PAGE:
Artemisia /ˌɑrtɨˈmiːziə/ is a large, diverse genus of plants with between 200 and 400 species belonging to the daisy family Asteraceae. Common names for various species in the genus include mugwort, wormwood, andsagebrush. Artemisia comprises hardy herbaceous plants and shrubs, which are known for the powerful chemical constituents in their essential oils. Artemisia species grow in temperate climates of both hemispheres, usually in dry or semiarid habitats. Notable species include A. vulgaris (common mugwort), A. tridentata (big sagebrush), A. annua (sagewort), A. absinthum (wormwood), A. dracunculus (tarragon), and A. abrotanum (southernwood). The leaves of many species are covered with white hairs.
Most species have strong aromas and bitter tastes from terpenoids and sesquiterpene lactones, which exist as an adaptation to discourage herbivory. The small flowers are wind-pollinated. Artemisia species are used as food plants by the larvae of a number of Lepidoptera species.
Some botanists split the genus into several genera, but DNA analysis does not support the maintenance of the genera Crossostephium, Filifolium, Neopallasia, Seriphidium, and Sphaeromeria; three other segregate generaStilnolepis, Elachanthemum, and Kaschgaria, are maintained by this evidence. Occasionally, some of the species are called sages, causing confusion with the Salvia sages in the family Lamiaceae.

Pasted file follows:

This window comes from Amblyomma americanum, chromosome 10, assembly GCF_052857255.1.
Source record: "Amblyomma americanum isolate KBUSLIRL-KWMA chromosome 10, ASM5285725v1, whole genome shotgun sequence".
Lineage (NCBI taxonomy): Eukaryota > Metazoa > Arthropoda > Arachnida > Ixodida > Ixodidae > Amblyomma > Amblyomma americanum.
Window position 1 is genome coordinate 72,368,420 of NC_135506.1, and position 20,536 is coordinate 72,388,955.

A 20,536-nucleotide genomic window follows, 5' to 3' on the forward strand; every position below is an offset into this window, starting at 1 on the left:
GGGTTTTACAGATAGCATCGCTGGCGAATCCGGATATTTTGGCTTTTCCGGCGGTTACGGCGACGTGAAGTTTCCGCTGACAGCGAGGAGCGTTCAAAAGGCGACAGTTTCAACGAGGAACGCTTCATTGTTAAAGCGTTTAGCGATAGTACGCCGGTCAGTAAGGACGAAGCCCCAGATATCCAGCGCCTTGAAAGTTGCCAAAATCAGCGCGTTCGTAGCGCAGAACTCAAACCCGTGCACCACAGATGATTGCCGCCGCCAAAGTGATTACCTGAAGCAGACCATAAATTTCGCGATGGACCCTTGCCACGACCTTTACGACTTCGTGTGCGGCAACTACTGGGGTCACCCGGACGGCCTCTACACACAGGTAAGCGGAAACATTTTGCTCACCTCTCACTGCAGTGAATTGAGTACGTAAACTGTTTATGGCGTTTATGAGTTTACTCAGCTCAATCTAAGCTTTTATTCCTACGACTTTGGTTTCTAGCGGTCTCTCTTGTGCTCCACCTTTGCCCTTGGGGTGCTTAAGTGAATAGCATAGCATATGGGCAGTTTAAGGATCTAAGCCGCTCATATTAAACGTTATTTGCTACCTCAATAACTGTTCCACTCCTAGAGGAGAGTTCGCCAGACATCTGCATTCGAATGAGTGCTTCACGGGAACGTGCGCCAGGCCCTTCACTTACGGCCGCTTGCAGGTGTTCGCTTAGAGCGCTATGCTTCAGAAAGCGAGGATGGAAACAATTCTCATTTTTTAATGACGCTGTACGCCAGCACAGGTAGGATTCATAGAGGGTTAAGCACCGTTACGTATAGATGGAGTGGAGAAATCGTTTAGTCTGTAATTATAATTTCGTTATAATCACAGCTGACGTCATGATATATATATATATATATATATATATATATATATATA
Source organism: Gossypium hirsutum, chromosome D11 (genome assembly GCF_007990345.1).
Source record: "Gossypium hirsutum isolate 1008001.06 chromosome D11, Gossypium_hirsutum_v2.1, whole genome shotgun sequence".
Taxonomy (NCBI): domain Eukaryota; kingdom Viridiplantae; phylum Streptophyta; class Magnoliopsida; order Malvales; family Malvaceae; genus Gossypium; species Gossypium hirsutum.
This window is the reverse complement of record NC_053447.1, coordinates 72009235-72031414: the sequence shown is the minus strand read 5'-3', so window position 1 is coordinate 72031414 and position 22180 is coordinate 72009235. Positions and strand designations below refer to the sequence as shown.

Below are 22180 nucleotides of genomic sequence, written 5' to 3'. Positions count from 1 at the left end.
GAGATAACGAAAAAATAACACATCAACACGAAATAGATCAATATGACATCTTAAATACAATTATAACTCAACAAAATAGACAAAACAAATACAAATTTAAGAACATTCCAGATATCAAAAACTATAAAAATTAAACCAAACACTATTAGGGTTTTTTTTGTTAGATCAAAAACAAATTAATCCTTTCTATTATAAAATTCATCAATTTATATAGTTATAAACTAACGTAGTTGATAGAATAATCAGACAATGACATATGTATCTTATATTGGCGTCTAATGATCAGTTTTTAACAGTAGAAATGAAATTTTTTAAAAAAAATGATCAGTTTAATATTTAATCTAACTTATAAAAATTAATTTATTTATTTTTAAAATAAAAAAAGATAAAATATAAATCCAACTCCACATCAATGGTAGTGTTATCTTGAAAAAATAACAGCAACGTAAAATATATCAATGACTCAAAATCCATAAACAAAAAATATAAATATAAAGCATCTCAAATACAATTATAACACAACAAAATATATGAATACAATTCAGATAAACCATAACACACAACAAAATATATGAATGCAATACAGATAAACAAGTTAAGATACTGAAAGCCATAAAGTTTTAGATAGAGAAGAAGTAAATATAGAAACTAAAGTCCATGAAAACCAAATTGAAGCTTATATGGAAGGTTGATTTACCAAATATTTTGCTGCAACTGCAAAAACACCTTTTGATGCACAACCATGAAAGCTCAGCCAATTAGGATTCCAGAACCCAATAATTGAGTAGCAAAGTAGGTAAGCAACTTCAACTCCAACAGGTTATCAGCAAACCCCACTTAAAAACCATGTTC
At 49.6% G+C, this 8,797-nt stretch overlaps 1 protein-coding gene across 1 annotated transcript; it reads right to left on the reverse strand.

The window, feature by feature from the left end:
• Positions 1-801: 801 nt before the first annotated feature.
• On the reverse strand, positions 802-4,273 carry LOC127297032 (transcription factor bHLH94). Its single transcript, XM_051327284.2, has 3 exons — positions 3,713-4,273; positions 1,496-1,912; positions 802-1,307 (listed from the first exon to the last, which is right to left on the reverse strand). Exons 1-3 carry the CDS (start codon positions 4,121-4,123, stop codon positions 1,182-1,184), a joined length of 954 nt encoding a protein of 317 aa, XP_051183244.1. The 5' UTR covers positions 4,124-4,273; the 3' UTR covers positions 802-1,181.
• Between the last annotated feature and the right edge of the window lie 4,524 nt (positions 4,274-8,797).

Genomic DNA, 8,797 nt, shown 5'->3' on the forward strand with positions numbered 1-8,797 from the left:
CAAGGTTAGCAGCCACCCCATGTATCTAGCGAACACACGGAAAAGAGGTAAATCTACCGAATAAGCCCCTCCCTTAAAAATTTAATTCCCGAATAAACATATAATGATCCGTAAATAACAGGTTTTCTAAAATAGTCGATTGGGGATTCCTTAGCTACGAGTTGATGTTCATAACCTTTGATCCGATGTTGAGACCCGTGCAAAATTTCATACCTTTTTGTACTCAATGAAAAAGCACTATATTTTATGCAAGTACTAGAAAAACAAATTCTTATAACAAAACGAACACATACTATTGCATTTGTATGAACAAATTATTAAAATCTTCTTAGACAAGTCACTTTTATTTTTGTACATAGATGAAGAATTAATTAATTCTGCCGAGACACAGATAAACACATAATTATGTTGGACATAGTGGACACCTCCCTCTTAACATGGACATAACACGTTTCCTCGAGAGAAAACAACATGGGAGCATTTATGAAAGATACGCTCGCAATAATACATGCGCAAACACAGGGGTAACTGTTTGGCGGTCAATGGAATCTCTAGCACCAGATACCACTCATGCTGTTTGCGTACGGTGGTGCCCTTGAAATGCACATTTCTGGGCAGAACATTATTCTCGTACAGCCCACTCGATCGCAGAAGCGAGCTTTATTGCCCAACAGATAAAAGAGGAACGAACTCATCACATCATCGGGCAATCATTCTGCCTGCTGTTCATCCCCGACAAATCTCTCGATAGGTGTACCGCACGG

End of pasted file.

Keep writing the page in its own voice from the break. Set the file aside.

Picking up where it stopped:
Cultivation and uses
The aromatic leaves of some species are used for flavouring. Most species have an extremely bitter taste. A. dracunculus (tarragon) is widely used as a culinary herb, particularly important in French cuisine.
Artemisia absinthium (absinth wormwood) was used to repel fleas and moths, and in brewing (wormwood beer, wormwood wine). The aperitif vermouth (derived from the German word Wermut, “wormwood”) is a wine flavored with aromatic herbs, but originally with wormwood. The highly potent spirits absinthe and Malört also contain wormwood.
Artemisia pycnocephala (beach sagewort) flowers
Artemisia californica (California sagebrush) leaves
Artemisia mauiensis (Maui wormwood)
Artemisia nilagirica (Indian wormwood)
A few species are grown as ornamental plants, the fine-textured ones used for clipped bordering. All grow best in free-draining sandy soil, unfertilized, and in full sun.
Artemesia stelleriana is known as Dusty Miller, but several other species bear that name, including Jacobaea maritima (syn. Senecio cineraria), Silene coronaria (syn. Lychnis coronaria), and Centaurea cineraria.
Artemisinin (from Artemisia annua) and derivatives are a group of compounds with the most rapid action of all current drugs used to treat malaria. Treatments containing an artemisinin derivative (artemisinin-combination therapies) are now standard treatment worldwide for malaria caused by Plasmodium falciparum.
Artemisia has been mentioned and used in popular culture for centuries. A few examples are:
- Artemisia herba-alba is thought to be plant translated as “wormwood” in English language versions of the Bible (apsinthos in the Greek text). Wormwood is mentioned seven times in the Jewish Bible, always with the implication of bitterness. It is mentioned once in the New Testament. Wormwood is the “name of the star” in the Book of Revelation 8:11 (kai to onoma tou asteros legetai ho Apsinthos) that John of Patmos envisions as cast by the angel and falling into the waters, making them undrinkably bitter. Further references in the Bible show wormwood was a common herb known for its bitter taste. (Deuteronomy 29:17, Proverbs 5:4, Jeremiah 9:14, 25:15,Lamentations 3:15,19, Amos 5:7)
- In Shakespeare’s Hamlet, the titular character says “Wormwood, wormwood” to comment on the bitter implications of what the Player Queen has just said.